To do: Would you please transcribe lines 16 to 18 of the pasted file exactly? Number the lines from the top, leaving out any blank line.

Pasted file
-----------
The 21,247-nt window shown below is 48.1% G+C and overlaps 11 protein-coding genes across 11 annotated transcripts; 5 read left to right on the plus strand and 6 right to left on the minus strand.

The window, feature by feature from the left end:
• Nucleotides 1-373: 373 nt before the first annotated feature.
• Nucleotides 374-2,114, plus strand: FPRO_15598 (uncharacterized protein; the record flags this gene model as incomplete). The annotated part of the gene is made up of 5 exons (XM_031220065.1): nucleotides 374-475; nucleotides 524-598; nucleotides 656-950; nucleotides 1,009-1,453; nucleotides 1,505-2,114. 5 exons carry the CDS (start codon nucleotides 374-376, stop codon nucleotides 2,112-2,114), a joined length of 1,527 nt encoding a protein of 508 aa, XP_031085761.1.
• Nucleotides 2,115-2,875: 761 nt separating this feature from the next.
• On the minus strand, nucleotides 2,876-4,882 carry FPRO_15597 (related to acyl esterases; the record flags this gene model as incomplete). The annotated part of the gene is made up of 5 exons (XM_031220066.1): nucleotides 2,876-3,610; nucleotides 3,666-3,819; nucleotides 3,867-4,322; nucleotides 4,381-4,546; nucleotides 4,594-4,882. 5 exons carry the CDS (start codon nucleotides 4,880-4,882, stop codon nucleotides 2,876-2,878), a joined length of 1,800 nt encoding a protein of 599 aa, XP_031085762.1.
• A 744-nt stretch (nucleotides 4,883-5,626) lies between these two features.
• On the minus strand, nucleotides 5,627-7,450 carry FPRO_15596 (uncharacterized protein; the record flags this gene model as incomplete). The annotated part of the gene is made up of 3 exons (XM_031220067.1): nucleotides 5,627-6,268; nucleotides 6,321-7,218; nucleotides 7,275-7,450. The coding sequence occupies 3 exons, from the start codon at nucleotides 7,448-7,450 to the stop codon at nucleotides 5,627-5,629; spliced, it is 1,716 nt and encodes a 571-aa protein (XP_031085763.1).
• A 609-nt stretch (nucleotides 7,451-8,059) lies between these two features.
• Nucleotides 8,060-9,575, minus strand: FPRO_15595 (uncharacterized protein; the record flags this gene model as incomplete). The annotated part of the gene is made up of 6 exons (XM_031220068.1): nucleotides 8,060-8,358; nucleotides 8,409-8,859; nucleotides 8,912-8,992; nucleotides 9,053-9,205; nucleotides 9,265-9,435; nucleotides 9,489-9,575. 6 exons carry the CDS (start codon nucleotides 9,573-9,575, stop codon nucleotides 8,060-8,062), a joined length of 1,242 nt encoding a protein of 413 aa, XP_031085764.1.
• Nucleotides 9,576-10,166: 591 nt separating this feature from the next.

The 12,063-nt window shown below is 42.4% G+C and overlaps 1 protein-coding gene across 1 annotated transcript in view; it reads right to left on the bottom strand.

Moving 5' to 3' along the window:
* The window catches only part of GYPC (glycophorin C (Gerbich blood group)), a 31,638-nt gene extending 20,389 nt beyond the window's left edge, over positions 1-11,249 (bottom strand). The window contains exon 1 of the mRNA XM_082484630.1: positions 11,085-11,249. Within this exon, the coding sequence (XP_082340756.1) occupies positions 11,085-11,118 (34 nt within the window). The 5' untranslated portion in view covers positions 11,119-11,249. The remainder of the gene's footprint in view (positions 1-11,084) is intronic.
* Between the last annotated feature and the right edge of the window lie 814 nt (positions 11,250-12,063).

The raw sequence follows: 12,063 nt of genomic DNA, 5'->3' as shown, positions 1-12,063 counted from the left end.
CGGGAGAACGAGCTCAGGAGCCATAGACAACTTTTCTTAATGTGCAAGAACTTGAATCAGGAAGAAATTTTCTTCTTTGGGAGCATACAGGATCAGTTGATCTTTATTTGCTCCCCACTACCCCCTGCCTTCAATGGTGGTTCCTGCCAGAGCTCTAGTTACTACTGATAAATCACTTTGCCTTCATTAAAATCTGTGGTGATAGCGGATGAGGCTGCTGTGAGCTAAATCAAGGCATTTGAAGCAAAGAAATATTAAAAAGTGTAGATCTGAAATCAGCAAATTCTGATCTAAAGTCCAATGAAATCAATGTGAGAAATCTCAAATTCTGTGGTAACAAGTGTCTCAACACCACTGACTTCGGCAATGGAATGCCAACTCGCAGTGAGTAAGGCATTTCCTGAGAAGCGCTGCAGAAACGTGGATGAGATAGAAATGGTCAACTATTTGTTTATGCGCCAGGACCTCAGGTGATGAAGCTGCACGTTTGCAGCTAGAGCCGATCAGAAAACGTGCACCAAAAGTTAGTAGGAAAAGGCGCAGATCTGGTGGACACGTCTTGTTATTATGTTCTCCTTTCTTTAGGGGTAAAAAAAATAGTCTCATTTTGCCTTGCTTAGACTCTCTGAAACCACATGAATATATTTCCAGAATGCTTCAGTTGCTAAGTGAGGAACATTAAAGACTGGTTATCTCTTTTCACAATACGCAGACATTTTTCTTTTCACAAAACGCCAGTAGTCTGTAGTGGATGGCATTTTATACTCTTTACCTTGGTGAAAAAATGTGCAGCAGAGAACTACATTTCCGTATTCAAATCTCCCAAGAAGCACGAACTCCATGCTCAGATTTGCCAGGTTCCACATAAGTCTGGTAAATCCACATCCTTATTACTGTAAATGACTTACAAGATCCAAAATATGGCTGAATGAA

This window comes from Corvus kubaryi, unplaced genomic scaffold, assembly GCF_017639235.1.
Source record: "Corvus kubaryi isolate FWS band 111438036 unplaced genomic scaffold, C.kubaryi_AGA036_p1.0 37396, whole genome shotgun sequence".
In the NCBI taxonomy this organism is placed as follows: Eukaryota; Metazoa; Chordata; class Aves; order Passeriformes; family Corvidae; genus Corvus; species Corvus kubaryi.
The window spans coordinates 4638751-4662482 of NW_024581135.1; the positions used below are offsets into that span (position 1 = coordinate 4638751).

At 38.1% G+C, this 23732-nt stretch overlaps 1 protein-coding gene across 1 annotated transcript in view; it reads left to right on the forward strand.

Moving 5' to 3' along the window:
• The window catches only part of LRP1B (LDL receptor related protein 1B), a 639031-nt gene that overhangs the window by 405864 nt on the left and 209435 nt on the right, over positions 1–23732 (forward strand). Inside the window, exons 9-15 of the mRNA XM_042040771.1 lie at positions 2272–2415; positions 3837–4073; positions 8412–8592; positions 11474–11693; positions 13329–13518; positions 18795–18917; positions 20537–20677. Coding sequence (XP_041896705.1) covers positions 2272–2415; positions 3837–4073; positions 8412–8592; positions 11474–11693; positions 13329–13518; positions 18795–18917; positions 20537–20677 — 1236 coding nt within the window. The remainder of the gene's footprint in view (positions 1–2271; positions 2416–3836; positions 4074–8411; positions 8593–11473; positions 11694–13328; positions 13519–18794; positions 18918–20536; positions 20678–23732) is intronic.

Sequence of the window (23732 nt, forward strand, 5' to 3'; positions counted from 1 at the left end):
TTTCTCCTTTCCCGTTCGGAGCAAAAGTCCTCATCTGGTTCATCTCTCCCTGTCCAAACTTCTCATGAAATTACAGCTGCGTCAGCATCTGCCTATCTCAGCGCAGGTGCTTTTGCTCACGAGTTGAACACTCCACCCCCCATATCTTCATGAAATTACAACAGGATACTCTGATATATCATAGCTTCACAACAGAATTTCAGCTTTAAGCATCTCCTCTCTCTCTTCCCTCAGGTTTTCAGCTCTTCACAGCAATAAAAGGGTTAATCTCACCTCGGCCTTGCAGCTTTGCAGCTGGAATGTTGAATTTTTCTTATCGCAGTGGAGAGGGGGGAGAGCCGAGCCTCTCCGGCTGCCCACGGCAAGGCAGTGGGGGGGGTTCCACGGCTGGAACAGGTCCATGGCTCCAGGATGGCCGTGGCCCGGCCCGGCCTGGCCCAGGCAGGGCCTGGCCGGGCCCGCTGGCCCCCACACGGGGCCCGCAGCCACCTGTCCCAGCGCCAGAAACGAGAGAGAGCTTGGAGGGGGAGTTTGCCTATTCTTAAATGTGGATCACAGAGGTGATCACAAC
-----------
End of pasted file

The raw sequence follows: 12,063 nt of genomic DNA, 5'->3' as shown, positions 1-12,063 counted from the left end.
CGGGAGAACGAGCTCAGGAGCCATAGACAACTTTTCTTAATGTGCAAGAACTTGAATCAGGAAGAAATTTTCTTCTTTGGGAGCATACAGGATCAGTTGATCTTTATTTGCTCCCCACTACCCCCTGCCTTCAATGGTGGTTCCTGCCAGAGCTCTAGTTACTACTGATAAATCACTTTGCCTTCATTAAAATCTGTGGTGATAGCGGATGAGGCTGCTGTGAGCTAAATCAAGGCATTTGAAGCAAAGAAATATTAAAAAGTGTAGATCTGAAATCAGCAAATTCTGATCTAAAGTCCAATGAAATCAATGTGAGAAATCTCAAATTCTGTGGTAACAAGTGTCTCAACACCACTGACTTCGGCAATGGAATGCCAACTCGCAGTGAGTAAGGCATTTCCTGAGAAGCGCTGCAGAAACGTGGATGAGATAGAAATGGTCAACTATTTGTTTATGCGCCAGGACCTCAGGTGATGAAGCTGCACGTTTGCAGCTAGAGCCGATCAGAAAACGTGCACCAAAAGTTAGTAGGAAAAGGCGCAGATCTGGTGGACACGTCTTGTTATTATGTTCTCCTTTCTTTAGGGGTAAAAAAAATAGTCTCATTTTGCCTTGCTTAGACTCTCTGAAACCACATGAATATATTTCCAGAATGCTTCAGTTGCTAAGTGAGGAACATTAAAGACTGGTTATCTCTTTTCACAATACGCAGACATTTTTCTTTTCACAAAACGCCAGTAGTCTGTAGTGGATGGCATTTTATACTCTTTACCTTGGTGAAAAAATGTGCAGCAGAGAACTACATTTCCGTATTCAAATCTCCCAAGAAGCACGAACTCCATGCTCAGATTTGCCAGGTTCCACATAAGTCTGGTAAATCCACATCCTTATTACTGTAAATGACTTACAAGATCCAAAATATGGCTGAATGAA

This window comes from Corvus kubaryi, unplaced genomic scaffold, assembly GCF_017639235.1.